Croajingolong National Park
Croajingolong National Park, 87,500 hectares in size, extends for 100 kilometres along the wilderness coast of Victoria's East Gippsland, taking in remote beaches, tall forests, heathland, rainforest, estuaries and granite peaks.
Things to Do
The track network allows visitors to explore the park on short or long walks. Coastal hikers need to obtain a permit from Parks Victoria.
Rivers and inlets offer the safest swimming, but beware of strong currents near entrance areas.
Fishing is permitted in the park. A Recreational Fishing Licence is required for all Victorian waters.
Some of Australia's best flat-water canoeing can be found on the rivers and inlets of the park.
Bookings are required for camping during peak periods and year-round fees apply.
Enquiries and bookings for the Thurra and Mueller campgrounds should be made at the Point Hicks Lightstation office ph (03) 5158 4268.
Apply to the Park Information Centre at Cann River, ph (03) 5158 6351, for Tamboon Inlet, Wingan Inlet, Shipwreck Creek and Peach Tree Camp.
All food, and in some cases water, needs to be taken in. Access to camping areas is by rough gravel roads which may be closed to vehicles after heavy rain. Camping is not permitted around the Mallacoota Lakes. Remote campsites along the coast are provided for walkers on overnight hikes (permit required).
Commercial facilities and accommodation are available in the townships of Cann River, Bemm River, Genoa and Mallacoota.
Point Hicks lighthouse also offers accommodation.
There are day visitor picnic facilities in most of the coastal camping areas and around Mallacoota Inlet. Some are accessible by boat only.
Public boat launching ramps are at Mallacoota, Gipsy Point, Bemm River and Furnell Landing.
Aborigines are thought to have lived in the area for 40,000 years. Descendants continue to live there and have links with the park. In 1770 Captain Cook's first sighting of Australia's east coast was at Point Hicks. Pastoralists had occupied most of the better land by the 1850s. In 1902 two parks were set aside around Mallacoota and Wingan Inlet. They have since been enlarged and merged into Croajingolong.
Fifty-two mammal species have been recorded, 26 reptile species and 306 species of birds, representing about half of Victoria's and a third of Australia's total bird species. The abundance of possums, gliders and bats is attributed to the presence of hollow-bearing trees. Wetlands attract 40 species of migratory seabirds and waders while coastal heathlands and woodlands attract hawks, eagles and falcons. Six owl species live in the forests. Threatened species with a stronghold in the park include Ground Parrots, Eastern Bristlebird, Smokey Mouse, Grey-headed Flying Fox and Australian Fur Seal.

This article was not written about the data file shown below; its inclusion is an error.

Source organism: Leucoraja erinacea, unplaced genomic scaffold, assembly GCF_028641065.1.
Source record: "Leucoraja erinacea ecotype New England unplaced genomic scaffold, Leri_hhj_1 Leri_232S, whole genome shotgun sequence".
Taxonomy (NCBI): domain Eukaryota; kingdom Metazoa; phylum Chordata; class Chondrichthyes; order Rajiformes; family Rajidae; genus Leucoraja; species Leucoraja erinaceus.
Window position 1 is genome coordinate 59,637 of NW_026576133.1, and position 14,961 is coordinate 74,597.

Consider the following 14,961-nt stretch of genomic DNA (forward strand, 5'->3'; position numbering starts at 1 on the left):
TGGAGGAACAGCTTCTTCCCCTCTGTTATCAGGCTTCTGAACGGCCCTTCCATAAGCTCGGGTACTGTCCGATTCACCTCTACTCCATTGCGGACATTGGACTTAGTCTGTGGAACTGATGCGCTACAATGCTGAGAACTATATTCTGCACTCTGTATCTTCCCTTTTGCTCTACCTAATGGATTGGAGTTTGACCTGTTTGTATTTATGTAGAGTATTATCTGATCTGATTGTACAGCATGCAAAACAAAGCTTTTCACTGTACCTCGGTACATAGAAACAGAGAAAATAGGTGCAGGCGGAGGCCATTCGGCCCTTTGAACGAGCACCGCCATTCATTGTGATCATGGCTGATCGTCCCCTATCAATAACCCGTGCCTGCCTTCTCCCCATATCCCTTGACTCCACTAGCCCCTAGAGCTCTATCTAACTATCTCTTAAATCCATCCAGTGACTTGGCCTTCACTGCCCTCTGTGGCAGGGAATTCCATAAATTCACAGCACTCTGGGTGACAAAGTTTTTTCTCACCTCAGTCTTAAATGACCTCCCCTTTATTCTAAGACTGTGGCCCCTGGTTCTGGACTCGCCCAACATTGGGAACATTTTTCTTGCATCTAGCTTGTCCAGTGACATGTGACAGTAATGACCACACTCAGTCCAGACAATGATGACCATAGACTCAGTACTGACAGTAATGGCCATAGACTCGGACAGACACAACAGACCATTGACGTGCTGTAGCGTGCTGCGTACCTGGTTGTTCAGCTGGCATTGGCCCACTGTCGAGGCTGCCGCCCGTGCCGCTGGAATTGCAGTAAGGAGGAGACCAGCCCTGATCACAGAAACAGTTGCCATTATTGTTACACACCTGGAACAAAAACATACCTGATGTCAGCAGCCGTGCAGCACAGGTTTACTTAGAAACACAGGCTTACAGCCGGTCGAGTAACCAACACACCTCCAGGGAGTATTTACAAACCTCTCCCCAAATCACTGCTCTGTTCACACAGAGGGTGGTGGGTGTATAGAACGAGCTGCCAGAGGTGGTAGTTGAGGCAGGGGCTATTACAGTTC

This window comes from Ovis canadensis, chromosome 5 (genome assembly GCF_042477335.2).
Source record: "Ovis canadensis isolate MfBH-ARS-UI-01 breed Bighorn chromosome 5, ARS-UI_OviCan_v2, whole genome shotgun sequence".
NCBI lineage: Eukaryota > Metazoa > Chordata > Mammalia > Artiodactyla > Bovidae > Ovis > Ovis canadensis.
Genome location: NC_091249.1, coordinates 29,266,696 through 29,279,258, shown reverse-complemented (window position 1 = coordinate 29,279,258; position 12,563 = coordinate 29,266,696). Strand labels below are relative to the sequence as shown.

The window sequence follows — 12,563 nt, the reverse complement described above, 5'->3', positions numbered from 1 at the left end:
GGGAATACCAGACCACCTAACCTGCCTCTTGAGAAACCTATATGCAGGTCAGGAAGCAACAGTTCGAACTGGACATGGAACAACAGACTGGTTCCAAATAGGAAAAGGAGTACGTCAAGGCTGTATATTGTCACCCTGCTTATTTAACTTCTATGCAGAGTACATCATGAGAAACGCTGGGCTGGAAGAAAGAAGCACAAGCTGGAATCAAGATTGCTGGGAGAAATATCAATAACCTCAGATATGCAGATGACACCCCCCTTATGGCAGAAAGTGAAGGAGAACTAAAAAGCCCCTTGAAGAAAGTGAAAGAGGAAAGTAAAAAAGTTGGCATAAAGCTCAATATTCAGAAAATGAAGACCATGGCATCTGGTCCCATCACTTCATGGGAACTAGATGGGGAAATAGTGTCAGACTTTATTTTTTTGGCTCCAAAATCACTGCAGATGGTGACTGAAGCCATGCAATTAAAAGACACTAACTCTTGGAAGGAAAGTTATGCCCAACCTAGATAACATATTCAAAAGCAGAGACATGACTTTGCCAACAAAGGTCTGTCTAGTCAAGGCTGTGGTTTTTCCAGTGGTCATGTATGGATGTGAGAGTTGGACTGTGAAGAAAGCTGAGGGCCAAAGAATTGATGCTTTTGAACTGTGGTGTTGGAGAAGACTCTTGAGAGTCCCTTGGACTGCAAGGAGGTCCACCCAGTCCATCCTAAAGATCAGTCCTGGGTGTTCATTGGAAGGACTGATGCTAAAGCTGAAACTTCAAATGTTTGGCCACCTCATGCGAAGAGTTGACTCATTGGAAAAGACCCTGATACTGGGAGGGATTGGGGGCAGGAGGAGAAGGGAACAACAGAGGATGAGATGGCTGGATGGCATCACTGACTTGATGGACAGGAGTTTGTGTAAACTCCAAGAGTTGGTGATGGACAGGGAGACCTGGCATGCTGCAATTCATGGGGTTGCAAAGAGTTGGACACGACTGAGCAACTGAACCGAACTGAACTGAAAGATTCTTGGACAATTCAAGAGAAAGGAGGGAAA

Stands of warm temperate rainforest and coastal heathland support many threatened plant species. Indeed, the park is one of the most significant conservation reserves in Victoria, and is one of the State's three Biosphere Reserves.
Looking After the Park
No dogs, cats or firearms.
Be prepared to share jetties, picnic areas and firewood with other visitors.
Do not dispose of waste material in pit toilets.
Beware of strong currents near entrances to rivers and inlets.
Ocean beaches may be subject to rips and currents.
How to Get There
Croajingolong National Park is in the far eastern corner of Victoria, about 450 kilometres east of Melbourne and 500 kilometres south of Sydney (Melway ref: 529 J5). Access roads lead from the Princes Highway or from Mallacoota. All roads in the park have gravel surfaces - check road conditions after heavy rain.
Disability Information Accessibility Rating: 3 out of 6
Peachtree Creek Reserve (near Croajingalong National Park)
A basic bush camping site. The unsealed surfaces of the tracks around the site are poor due to erosion. This problem is especially apparent on the vehicle access track leading up to the toilet facilities. There is no designated accessible toilet facility. Access to the water’s edge is poor, although it is only a short distance away.
The camping area and picnic facilities at Shipwreck Creek are reasonably accessible, being on flat ground and free of obstacles. The paths leading to the centrally located toilet are clear and accessible but the toilet lacks accessenhancing features. The track to the beach and the heathland is narrow and uneven, and often steep.
Wingan Inlet has mostly flat and clear camp sites, but lacks an accessible toilet. The tracks leading to the beach are sloping and narrow.
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Barbeque, Camping, Four Wheel Driving, Scenic Drives, Surfing, Swimming, Walking